Here is that page I mentioned. As of yet it isn't searchable on my website and will just be view-able from this link. If you have followed this thread there is very little new information on it that you don't already know except that I have added some interesting historical photos at the bottom of the page. I'd love to have you guys scroll down to the bottom, take a look and tell me what you think!

http://the-boxman.com/unpublished-page/
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Cooper

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Post Wed Jan 30, 2013 9:45 pm

Re: Hall's Safe & Lock Co. 1893 or older...

10ringo10 wrote:Double door thanks for the pics cooper,it direct inline then if its binding the wheels the disc as you say sat on top of the wheels will not be a problem buddy.

Thanks for the info...at least I won't have to worry about that.
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10ringo10

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Post Wed Jan 30, 2013 9:55 pm

Re: Hall's Safe & Lock Co. 1893 or older...

just read it looks good so far but its worth mentioning a paragraph or two about the change in the wheels design from old to new...notches cut in and so forth...how it was re patented and introduced and the fact modern day safes will lock up on contact and use a key to throw the bolt.
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Cooper

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Post Wed Jan 30, 2013 10:18 pm

Re: Hall's Safe & Lock Co. 1893 or older...

10ringo10 wrote:just read it looks good so far but its worth mentioning a paragraph or two about the change in the wheels design from old to new...notches cut in and so forth...how it was re patented and introduced and the fact modern day safes will lock up on contact and use a key to throw the bolt.

Will do! It is a work in progress and I may actually build a separate page to hit some of the really technical details and use this one for a general overview. I will be writing it to appeal to some of the fans of the book who are not super hard core into the details but have some interest in the subject in general.
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Oldfast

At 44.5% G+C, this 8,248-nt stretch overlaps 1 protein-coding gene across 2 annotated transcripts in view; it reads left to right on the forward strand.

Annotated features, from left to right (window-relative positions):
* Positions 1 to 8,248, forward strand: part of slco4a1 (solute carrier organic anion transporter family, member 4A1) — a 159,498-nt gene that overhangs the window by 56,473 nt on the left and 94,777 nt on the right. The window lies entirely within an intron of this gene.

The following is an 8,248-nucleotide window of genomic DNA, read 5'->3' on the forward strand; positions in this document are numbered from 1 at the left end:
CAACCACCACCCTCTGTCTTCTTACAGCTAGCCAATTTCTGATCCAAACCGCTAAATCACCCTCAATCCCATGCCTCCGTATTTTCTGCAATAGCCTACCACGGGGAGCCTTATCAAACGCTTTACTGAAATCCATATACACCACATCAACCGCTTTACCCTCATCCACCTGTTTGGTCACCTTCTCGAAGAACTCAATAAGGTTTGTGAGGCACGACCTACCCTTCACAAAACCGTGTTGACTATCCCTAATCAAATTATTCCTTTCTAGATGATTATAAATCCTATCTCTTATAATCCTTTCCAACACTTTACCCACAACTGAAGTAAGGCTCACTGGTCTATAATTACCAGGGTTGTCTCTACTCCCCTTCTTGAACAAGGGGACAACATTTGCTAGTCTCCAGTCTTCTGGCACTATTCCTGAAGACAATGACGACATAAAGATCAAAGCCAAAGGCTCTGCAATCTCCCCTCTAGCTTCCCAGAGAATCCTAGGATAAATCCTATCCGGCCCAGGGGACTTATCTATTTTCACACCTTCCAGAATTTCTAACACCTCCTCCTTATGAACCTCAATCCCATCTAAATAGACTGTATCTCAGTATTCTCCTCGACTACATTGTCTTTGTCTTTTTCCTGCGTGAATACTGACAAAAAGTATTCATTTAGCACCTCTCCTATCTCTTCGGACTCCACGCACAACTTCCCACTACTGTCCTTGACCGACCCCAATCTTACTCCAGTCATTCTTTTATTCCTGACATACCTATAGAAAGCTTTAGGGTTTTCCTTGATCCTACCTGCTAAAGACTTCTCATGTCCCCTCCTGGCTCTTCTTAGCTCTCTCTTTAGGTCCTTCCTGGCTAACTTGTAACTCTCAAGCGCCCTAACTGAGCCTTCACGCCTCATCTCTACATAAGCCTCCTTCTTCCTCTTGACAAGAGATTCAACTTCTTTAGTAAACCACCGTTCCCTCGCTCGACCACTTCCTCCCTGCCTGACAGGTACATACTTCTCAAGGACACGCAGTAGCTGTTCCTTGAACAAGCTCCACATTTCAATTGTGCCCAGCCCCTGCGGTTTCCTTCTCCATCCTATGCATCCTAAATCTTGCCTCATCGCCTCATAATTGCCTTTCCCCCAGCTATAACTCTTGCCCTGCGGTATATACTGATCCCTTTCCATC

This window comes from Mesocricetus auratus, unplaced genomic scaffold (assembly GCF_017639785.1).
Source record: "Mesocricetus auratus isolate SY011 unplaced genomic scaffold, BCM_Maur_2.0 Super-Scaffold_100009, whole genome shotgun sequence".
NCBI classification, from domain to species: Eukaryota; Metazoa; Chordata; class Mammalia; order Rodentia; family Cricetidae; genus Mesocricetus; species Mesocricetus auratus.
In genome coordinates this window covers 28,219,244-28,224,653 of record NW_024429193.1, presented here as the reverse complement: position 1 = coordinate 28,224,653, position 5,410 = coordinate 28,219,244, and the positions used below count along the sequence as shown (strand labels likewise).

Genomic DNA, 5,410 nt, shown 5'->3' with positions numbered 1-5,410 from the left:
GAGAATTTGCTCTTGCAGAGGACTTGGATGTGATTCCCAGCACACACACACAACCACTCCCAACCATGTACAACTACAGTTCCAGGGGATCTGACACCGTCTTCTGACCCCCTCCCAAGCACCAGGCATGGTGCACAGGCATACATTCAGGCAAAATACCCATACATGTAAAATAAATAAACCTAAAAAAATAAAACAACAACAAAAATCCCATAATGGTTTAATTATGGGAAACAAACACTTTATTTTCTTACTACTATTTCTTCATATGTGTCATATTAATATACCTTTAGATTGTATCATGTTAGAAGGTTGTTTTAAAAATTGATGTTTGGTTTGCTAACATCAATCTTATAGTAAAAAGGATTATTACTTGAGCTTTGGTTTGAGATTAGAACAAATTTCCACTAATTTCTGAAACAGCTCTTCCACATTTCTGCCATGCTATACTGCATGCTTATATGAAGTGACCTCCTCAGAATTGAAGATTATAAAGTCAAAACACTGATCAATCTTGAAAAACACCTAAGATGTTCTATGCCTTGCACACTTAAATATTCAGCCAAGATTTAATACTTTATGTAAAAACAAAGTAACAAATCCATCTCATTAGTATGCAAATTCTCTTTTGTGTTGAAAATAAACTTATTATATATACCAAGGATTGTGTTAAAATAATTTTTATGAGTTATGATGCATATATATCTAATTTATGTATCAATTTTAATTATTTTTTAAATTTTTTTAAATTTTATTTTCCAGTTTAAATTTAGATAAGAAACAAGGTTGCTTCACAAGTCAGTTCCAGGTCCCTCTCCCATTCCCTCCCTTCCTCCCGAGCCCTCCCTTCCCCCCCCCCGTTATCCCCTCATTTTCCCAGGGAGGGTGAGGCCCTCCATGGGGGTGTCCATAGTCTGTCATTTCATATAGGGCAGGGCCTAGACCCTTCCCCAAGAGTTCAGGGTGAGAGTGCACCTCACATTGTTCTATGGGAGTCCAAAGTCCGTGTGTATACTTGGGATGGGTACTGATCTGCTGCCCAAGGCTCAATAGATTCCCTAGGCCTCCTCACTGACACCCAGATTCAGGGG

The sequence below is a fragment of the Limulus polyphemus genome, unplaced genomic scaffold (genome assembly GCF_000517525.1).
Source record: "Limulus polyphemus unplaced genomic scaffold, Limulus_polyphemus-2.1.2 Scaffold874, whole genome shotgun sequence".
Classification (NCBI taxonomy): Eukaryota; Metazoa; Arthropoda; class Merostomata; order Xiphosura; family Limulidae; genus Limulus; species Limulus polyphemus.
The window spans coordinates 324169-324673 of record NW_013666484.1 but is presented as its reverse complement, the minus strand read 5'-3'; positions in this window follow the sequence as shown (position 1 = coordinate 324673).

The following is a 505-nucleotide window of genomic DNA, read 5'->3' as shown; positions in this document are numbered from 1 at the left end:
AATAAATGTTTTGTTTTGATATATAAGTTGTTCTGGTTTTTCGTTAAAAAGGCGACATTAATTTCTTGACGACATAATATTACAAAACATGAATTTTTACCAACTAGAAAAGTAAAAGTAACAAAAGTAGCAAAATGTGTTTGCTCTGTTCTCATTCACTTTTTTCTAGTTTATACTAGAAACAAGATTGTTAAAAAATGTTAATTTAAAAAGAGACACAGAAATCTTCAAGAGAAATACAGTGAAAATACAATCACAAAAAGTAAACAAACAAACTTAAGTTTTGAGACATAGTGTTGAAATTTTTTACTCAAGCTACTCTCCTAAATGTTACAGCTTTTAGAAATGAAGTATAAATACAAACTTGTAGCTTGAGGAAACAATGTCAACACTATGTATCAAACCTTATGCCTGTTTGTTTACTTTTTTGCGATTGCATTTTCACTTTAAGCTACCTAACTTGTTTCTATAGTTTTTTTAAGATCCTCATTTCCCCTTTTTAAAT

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OldddffAASSTT the Spin Master Extraordinaire and American Lock Slayer
OldddffAASSTT the Spin Master Extraordinaire and American Lock Slayer

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Post Wed Jan 30, 2013 11:11 pm

Re: Hall's Safe & Lock Co. 1893 or older...

GET IT Cooper!! lol
" Enjoy the journey AS MUCH as the destination."
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Cooper

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Post Wed Feb 06, 2013 1:58 pm

Re: Hall's Safe & Lock Co. 1893 or older...

So here is the low down on my first attempt...


Methods For cracking a Direct Drive lock:

The basic method for cracking a direct drive combination lock is by measuring the difference in depth the handle moves along each number on the dial. A direct drive lock works on a pretty simple principle. The dial is attached to a spindle which turns a series of disks(called Fly Wheels) inside the lock. On each fly wheel there is a gap cut out which corresponds with its combination number. When all of the gaps on all of the fly wheels line up the bolt that the handle operates is free to recede into the gaps and thus open the safe.

Because no machined product is perfect each fly wheel is slightly different in size. By carefully measuring how far the handle of the safe turns at each number on the dial you can theoretically determine the location of each gap in a wheel. This is generally done by attaching a wire to the handle and taping a ruler to the safe where the far end of the wire reaches. This amplifies the movement in the handle allowing you to accurately measure how far the handle moves. You can then graph the results at each number along the dial. The points where the handle moves the most likely correspond with the combination on the dial.

Photo of my rig:
Image
A needle attached to the handle is used to show amplified movement when tension is applied. The ruler is used to measure the amplified movement. The magnifying glass is used mostly so I can ensure that my head is in roughly the same spot for each reading I take. I line the green tape up on each side of the viewing glass, To the left is the chart.
My first attempt:

My first attempt was unsuccessful but left me with some tantalizing clues. I began by turning All Wheels Left(AWL) and charting the handle movement. I got the most movement in the handle at position 24 and position 91. I then went through a process to see if I could determine which wheel each number corresponded to. To do this I dialed up each number twice and an off number(in my case 50) on one of the three positions. So, for example, I would dial 91,91, and 50/ 91,50, and 91/50,91, and 91. I measured the needle result at each location. Where the random number lies,(the 50) is the indicator number. In theory you should see the needle move less in one of the three combinations. In my case the needle moved the leased when the 50 was in the second position. That indicates that the 91 is likely the second wheel. If followed the same process and the 24 indicated the least movement on the third wheel.

Photo of my first chart:
Image
A close-up of the first chart that shows my progress and my work.